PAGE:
(Wilberforce, OH) – The National Afro-American Museum and Cultural Center (NAAMCC) recently received a major contribution representing a significant portion of the life of a distinguished Ohioan, Col. Charles Young. Young was the third African-American graduate of West Point and was an accomplished soldier and civic leader. He was the son of a Civil War veteran who served in the United States Colored Troops. Although not well known today, in the early 20th century, he was among the best-known African Americans.

Charles Wash, Ph.D., archivist at the Ohio Historical Society who has been working on a special assignment to NAAMCC for two years, said, "Charles Young should easily be mentioned alongside other great figures in America such as W.E.B. Du Bois, Booker T. Washington, and even Andrew Carnegie."

The recent donation to the National Afro-American Museum and Cultural Center adds to a wide collection of objects the museum owns of Young’s life as well as those of many other prominent African-Americans of the 19th-21st Centuries. The new objects include the earliest known photograph of Charles Young at ten years old, photographs of Young’s parents Gabriel and Arminta Young, images from his funeral procession in Washington D.C., and Gabriel Young’s Grand Army of the Republic Civil War medal.

Floyd Thomas, Ph.D., acting director of the museum, noted that the newly acquired belongings from Col. Young represent a major augmentation to the important collection already owned by the museum. “The NAAMCC is an important cultural asset to the people of Ohio and anyone interested in the diverse and deep-rooted contributions by African Americans to our history. Having this rare and deeply appreciated gift in Wilberforce gives us a tremendous insight into the daily and public life of this exceptional Ohioan, who also happened to be African-American.”

The NAAMCC is temporarily closed for repairs, so the newly accessioned objects will not be available to the public for a period of time. The museum suffered the effects of lingering water damage earlier this year, and as a result mold was discovered inside the museum. The Ohio Historical Society, the nonprofit organization that oversees operations at the National Afro-American Museum, felt it was prudent to temporarily close the museum to determine the exact nature of the mold and the quality of the air in the building. Mycologists from The Ohio State were brought in for testing. The mold spores found in the museum were identified as a benign mold commonly found in daily surroundings. Since the temporary closing, the museum staff has continued its day-to-day duties in the Carnegie Building, which houses the administrative offices and collection storage area of the museum.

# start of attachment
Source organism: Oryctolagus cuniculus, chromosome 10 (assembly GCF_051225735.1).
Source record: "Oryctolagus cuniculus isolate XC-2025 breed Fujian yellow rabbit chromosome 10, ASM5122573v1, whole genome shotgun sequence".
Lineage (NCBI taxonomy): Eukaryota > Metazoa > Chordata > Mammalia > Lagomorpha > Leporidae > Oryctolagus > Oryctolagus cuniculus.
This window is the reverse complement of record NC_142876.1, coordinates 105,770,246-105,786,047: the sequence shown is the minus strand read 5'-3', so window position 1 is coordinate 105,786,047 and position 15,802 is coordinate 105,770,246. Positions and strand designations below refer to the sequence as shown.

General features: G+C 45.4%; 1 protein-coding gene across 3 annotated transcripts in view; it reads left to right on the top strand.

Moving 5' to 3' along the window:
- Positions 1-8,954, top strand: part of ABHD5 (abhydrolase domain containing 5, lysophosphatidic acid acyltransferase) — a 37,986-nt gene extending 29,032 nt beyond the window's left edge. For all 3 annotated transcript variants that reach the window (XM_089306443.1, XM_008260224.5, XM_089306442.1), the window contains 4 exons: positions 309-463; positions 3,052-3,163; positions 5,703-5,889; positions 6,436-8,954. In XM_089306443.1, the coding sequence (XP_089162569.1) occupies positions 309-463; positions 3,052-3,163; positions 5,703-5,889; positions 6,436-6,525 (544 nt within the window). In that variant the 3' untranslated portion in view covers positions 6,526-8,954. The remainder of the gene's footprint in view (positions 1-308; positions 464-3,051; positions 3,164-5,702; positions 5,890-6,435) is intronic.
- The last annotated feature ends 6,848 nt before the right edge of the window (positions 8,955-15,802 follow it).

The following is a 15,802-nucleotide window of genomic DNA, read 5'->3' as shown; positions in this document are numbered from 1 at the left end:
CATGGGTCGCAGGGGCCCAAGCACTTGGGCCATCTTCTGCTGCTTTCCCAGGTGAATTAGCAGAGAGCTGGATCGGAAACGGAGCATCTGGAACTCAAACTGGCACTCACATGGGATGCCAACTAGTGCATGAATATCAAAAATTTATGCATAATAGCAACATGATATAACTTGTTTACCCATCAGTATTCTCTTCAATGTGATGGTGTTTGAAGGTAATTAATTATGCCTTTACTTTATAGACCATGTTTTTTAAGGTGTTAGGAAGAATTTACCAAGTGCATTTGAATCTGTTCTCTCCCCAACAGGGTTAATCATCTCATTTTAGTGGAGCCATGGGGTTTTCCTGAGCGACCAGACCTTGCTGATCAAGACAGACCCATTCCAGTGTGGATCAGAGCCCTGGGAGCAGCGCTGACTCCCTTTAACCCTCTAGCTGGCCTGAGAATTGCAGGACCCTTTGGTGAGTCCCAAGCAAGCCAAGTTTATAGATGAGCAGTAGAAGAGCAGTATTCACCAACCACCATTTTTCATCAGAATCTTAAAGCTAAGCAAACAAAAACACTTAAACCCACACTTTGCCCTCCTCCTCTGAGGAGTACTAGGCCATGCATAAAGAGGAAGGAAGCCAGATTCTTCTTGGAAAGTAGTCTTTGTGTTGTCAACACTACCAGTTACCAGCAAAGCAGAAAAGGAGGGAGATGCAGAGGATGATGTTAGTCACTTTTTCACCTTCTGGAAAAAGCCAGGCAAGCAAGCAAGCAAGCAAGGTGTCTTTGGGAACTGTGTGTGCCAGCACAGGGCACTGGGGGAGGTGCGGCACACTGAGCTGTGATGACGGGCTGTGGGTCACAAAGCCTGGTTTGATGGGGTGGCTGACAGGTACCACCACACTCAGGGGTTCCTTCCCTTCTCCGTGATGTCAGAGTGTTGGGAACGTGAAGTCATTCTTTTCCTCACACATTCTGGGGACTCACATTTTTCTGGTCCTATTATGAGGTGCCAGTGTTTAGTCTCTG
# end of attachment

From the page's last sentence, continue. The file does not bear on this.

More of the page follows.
To see over 400 documents and letters from the digital collection of the National Afro-American Museum and Cultural Center Collection related to African-American Ohioans including Charles Young, visit the online collection at Ohio Memory.  In addition to read more on Young, Wilberforce and the digital collection of the NAAMCC visit:

The National Afro-American Museum and Cultural Center is located at 1350 Brush Row Rd, 1/2 mile west of Route 42, adjacent to Central State University. For more information contact Sharon Dean, Director of Museum and Library Services for the Ohio Historical Society, at